eSports overall revenues are set to hit about $693 million this year up from $493 million in 2016. Furthermore, eSports overall revenues are set to hit about $693 million this year up from $493 million in 2016. Furthermore, eSports revenues via sponsorship should grow to over $1.5 billion by 2020.
How and why is the eSports industry growing so fast?
First, let’s cover what eSports represents and involves on a global scale. eSports consist of a variety of video games that require world-class reflexes and dexterity in the fingers. Perhaps surprising to some individuals, hundreds of thousands of fans follow professional eSports teams and leagues no different than traditional professional sports. Diehard fans consistently watch matches and even attend large competitions just to cheer on their favorite eSports stars.
Many of the world’s most valuable companies are a product of the convergence of media and technology. These companies constantly battle for the same precious resource: viewers or consumers and time spent, just as with traditional sports. It is important to remember that this audience will be the future of purchasing power so at the center of that battle is access to exclusive and engaging content.
Three Forces that dominate growth:
- Reach – 2.6 billion casual gamers in the world today up from 100 million in 1995… the average gamer spends 24 minutes a day playing their favorite game
- Business model transformation of Digital gaming – from ‘one and done’ to a series of games
- Player engagement – eSports professional players coming together to compete…. Today there are over 400 million viewers around the world. Market research has shown that over half of these viewers don’t even play these games
As a result, we have seen ecosystems around eSports involving franchises, teams, and leagues that look very similar to traditional sports.
Where do brands spend their money in eSports?
Brands are expected to spend $517 million broken down into $155 million on advertising, $266 million on sponsorship, and a further $95 million on media rights. Brands investments will double by 2020 which pushes the total market to over $1.5 billion.
Audiences that would make the NFL blush
The global eSports audience will reach 385 million viewers in 2017, made up of 191 million eSports Enthusiasts and a further 194 million Occasional Viewers. The number of eSports Enthusiasts is expected to grow by another 50% toward 2020, totaling 286 million.
Peter Warman, CEO at Newzoo comments, “eSports is not only growing exponentially as a new independent business and industry, but it is also accelerating the convergence of various established industries. For brands, media, and entertainment companies, eSports provides a chance to capitalize on the favorite pastime of digital natives and Millennials: playing games and watching game content. With the arrival of live streams and events, gaming has entered the realm of broadcasters and media that can now apply their advertising business model to a market previously out of reach for them.”
Traditional sports are taking notice
Aside from big budget titles, the eSports scene can be credited for much of the traction driving the industry forward. The idea of creating professional leagues out of popular multiplayer titles is catching on. Just last month, the NBA’s Cleveland Cavaliers and Golden State Warriors announced their entry into eSports. They join the New York Yankees among the North American sports franchises that are buying into the growing eSports scene.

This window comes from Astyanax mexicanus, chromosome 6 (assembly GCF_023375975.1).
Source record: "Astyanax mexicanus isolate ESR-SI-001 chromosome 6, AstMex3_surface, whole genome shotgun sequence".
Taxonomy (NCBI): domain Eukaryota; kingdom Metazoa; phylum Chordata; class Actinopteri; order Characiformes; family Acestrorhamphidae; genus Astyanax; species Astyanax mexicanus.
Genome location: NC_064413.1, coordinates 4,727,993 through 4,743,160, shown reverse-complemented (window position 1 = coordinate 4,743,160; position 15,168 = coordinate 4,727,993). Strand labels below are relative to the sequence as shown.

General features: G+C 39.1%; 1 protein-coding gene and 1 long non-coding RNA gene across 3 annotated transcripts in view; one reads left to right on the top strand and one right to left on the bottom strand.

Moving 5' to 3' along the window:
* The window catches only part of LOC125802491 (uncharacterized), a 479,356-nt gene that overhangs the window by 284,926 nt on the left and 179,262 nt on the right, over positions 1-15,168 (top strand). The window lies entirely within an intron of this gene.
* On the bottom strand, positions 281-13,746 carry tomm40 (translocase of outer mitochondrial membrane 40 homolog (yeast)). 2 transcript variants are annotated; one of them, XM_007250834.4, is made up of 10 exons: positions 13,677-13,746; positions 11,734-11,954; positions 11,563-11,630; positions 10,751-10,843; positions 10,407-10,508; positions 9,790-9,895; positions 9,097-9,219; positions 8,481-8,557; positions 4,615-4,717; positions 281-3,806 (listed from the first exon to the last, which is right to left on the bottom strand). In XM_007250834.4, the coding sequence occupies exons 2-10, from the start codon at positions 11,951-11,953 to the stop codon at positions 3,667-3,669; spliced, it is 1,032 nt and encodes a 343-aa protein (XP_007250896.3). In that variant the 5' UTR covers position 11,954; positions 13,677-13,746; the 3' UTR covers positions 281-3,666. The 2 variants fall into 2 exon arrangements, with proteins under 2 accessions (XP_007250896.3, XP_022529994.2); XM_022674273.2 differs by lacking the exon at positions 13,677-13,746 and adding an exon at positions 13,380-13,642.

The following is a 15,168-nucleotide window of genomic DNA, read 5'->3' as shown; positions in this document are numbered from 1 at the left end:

Established professional sports franchises, especially soccer franchises in Europe, have been involved and invested in eSports for a while now thanks to the popularity of EA Sports’ massive FIFA franchise. The emergence of other eSports leagues catering to multiplayer games such as Valve’s Dota 2, Riot’s League of Legends and Blizzards’s Overwatch are also encouraging more franchises to participate.
Football (soccer) clubs such as England’s Manchester City have started signing FIFA stars who are players of the virtual game, rather than the real thing. The most ambitious clubs, such as Paris Saint-Germain of France, have signed up a whole squad of players in a number of different eSports, including League of Legends. The thinking is simple: digital gaming is where the next generation of fans will come from (often, a young person’s first interaction with a professional football club is through the FIFA game), and so eSports are quickly growing among the potential revenue generating opportunities.
How do you value eSports?
In traditional sports, total revenue per fan is a key indicator of how well a sport is “monetized”. This encompasses media rights, sponsorships, and what a consumer spends. As the eSports industry matures and incorporates an increasing number of local events, leagues, and media rights deals, the average revenue per fan is anticipated to grow to $5.20 by 2020 up from a little over $3. This is still significantly less than popular sports such as basketball, soccer, football, hockey, and baseball.
North America leading the way in Brand Involvement
Currently, North America is the largest eSports market with revenues of $257 million in 2017. We should see this more than double to reach $607 million by 2020. Most of these revenues come from sponsorships which will total $113 million in 2017. This is partly due to North American teams that have welcomed many new non-endemic sponsorships as well as hosting several of the world’s largest leagues. The 25 million gamer enthusiasts in North America generate twice as much revenue per year than in any other region, specifically $10.36 per fan every year. The involvement of American and European sports teams and their marketing agencies will continue to grow this year, increasing brand investments even further.